by Mark Gabrish Conlan • Copyright © 2008 by Mark Gabrish Conlan • All rights reserved
When Charles and I finally got in the room together I ran him Across the Pacific, the second film on which John Huston and Humphrey Bogart collaborated and Huston’s third film as a director — though Huston signed up for the U.S. Signal Corps as a documentary director to help the war effort and his call-up came through while this film was shooting. Huston met Vincent Sherman, whom Jack Warner assigned to replace him and finish the film, just before he was to shoot a scene in which three Japanese assassins ambush Bogart in a theatre. “How does he get out?” Sherman asked. “That’s your problem! I’m off to the war!” Huston replied.
Across the Pacific was on one level a follow-up to The Maltese Falcon — same director, cinematographer (Arthur Edeson), composer (Adolph Deutsch) and three leads (Bogart, Mary Astor and Sidney Greenstreet — Peter Lorre wasn’t in this one but there was a fine assortment of Chinese actors, including Keye Luke, Victor Sen Yung and Richard Loo, to provide subsidiary menaces) — though as a story, Richard Macaulay’s script (produced by his old writing partner Jerry Wald and based on a Saturday Evening Post serial by Robert Carson) is hardly in the same league as Dashiell Hammett’s source novel for Falcon, and it suffered from a bizarre change forced on the filmmakers by circumstances beyond their control.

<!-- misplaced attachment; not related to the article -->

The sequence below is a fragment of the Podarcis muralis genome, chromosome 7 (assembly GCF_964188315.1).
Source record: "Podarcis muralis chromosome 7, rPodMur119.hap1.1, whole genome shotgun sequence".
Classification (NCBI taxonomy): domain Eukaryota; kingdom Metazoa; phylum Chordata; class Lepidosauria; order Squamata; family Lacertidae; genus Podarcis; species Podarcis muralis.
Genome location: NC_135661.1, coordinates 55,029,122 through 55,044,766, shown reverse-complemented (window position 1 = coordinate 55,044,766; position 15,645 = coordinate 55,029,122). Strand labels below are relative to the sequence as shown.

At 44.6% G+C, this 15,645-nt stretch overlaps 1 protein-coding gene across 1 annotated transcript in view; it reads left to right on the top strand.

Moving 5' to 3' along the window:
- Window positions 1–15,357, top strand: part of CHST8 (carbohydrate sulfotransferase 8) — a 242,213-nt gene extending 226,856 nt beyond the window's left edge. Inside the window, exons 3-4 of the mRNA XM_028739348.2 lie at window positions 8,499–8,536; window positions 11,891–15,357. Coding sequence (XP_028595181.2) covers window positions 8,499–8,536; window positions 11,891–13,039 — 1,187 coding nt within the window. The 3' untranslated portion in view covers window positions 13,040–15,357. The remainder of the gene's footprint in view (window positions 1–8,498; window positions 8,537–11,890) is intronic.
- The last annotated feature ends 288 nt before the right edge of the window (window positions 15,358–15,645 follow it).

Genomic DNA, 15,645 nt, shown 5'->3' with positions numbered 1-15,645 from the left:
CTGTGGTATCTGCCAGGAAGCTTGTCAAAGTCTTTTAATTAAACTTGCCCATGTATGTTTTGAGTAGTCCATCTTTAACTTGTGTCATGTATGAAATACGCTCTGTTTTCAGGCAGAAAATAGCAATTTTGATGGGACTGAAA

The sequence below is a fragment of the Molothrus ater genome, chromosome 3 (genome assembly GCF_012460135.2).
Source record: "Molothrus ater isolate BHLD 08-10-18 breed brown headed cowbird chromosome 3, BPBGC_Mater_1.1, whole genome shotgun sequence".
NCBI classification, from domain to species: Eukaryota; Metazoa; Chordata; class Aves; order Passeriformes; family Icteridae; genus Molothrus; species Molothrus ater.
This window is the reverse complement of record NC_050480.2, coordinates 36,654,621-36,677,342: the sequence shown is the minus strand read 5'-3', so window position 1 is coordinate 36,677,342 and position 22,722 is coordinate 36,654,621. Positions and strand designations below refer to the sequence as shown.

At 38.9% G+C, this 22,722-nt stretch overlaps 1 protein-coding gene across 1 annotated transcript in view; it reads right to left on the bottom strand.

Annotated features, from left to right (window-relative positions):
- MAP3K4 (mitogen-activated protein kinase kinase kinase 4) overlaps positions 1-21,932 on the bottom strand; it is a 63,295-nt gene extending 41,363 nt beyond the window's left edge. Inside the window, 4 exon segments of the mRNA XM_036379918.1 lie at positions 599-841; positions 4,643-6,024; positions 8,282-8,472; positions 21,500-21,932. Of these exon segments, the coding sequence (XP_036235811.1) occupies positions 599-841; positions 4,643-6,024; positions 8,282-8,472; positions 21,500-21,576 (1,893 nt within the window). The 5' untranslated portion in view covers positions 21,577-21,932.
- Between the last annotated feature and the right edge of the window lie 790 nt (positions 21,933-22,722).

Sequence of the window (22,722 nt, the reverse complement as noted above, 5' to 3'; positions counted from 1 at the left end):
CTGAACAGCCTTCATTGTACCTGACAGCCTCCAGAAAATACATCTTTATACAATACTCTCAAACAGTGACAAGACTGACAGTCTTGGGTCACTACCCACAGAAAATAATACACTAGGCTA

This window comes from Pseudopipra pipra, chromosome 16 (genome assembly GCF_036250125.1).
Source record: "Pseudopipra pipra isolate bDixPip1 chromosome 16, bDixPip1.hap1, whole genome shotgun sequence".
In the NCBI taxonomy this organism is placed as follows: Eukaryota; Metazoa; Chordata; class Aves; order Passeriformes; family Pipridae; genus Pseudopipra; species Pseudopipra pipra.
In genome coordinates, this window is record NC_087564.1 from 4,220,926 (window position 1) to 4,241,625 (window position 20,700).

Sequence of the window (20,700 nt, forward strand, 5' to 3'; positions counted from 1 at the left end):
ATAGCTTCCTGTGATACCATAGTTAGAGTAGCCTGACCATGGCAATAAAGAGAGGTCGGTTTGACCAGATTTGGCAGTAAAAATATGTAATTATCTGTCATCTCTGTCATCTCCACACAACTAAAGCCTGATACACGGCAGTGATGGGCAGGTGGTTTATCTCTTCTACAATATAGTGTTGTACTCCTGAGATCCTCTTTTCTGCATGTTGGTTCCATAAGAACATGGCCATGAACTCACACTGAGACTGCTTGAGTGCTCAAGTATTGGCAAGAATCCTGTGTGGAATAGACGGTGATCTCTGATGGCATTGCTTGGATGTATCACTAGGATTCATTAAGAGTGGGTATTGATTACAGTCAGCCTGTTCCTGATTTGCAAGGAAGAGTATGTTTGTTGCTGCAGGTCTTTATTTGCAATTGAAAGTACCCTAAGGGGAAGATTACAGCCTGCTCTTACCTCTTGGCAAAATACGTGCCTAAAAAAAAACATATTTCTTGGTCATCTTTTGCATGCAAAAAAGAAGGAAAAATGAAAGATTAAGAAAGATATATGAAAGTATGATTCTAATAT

The film was originally supposed to cast Bogart as an undercover U.S. Army agent who breaks up a Japanese plan to attack Pearl Harbor — and when Pearl Harbor actually was attacked without Bogart being around to break it up, Macaulay did a quick rewrite and instead Bogart foiled a Japanese plot to blow up the Panama Canal (and played the film over a two-week period from November 23 to December 7, 1941 so it would look like his fictional Japanese were coordinating their attack on the Panama Canal with the strike against Pearl Harbor by the real Japanese). The film starts in New York and takes place largely aboard a Japanese freighter, the Genoa Maru, sailing from New York to Panama and expecting to go through the Canal — until U.S. authorities, suspicious of the Japanese intentions (more so than they were for real before Pearl Harbor!), deny it permission to pass through the Canal for “health reasons” and force it to sail all the way down South America and through the Straits of Magellan — whereupon all the principals disembark anyway and the film reaches its climax in Panama. So, though the filmmakers retained the title Across the Pacific, the characters never even get to the Pacific, much less across it!